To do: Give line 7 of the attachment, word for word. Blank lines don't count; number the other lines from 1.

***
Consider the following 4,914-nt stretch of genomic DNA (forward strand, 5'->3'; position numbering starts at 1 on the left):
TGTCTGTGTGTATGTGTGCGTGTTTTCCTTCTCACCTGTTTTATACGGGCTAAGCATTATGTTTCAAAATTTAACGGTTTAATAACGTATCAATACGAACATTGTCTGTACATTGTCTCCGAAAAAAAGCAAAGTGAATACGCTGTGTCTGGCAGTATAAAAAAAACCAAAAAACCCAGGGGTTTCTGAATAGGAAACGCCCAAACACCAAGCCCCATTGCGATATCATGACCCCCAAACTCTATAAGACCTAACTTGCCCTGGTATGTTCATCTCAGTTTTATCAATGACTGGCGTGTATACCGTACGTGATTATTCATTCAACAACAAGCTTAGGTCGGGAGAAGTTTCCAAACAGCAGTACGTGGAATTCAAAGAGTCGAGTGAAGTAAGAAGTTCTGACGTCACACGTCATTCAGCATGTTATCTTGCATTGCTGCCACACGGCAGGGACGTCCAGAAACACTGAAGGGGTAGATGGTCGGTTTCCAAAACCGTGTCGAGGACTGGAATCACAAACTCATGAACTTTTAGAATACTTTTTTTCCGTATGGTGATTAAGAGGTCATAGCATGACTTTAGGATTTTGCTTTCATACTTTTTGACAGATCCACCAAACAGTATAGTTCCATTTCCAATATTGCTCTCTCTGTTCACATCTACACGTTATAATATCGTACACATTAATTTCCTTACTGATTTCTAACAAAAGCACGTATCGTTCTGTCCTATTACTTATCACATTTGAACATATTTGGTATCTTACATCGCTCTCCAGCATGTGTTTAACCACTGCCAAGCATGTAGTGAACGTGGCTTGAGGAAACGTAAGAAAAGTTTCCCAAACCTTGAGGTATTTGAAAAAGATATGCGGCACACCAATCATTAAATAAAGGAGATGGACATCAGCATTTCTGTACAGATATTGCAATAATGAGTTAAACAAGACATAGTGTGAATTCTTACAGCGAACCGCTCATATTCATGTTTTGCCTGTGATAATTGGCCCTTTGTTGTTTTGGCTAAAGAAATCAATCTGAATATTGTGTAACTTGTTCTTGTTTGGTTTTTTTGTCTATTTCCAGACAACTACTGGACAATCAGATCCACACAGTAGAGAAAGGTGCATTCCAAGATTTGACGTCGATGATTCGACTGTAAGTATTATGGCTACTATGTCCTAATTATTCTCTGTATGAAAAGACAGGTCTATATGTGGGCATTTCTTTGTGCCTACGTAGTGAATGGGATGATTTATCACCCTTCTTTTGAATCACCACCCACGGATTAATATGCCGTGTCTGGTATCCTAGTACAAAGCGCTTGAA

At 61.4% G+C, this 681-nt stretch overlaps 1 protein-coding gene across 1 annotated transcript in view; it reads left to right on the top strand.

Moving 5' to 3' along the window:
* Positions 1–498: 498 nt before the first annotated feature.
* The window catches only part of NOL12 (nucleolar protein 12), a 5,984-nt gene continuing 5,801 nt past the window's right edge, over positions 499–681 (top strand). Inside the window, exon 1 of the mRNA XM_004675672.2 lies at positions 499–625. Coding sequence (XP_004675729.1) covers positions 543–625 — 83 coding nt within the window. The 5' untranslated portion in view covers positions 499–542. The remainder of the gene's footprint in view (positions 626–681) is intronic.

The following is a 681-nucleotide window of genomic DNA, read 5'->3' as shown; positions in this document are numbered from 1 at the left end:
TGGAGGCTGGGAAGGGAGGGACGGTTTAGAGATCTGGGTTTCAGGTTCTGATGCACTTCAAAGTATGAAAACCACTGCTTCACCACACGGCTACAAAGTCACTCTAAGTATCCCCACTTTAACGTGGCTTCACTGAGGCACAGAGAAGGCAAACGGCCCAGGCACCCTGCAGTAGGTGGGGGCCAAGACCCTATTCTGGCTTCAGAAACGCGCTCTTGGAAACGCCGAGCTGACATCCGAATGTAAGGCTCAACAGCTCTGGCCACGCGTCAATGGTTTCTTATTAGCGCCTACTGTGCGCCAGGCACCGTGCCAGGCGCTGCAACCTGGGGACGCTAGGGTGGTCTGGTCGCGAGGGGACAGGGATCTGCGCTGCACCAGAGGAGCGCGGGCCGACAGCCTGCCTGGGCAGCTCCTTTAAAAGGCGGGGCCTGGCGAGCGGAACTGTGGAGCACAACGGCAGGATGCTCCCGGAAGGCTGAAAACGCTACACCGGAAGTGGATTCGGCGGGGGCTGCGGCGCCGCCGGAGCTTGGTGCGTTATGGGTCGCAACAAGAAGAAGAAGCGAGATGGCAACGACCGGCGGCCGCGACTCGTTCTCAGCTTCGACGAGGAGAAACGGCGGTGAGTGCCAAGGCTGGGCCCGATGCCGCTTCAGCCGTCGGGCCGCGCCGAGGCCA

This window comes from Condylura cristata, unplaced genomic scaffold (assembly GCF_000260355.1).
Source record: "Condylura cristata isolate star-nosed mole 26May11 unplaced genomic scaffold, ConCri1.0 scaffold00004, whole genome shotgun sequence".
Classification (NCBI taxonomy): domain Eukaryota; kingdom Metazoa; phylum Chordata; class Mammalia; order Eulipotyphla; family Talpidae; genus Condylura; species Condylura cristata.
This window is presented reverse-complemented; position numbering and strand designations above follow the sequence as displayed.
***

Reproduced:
The following is a 681-nucleotide window of genomic DNA, read 5'->3' as shown; positions in this document are numbered from 1 at the left end: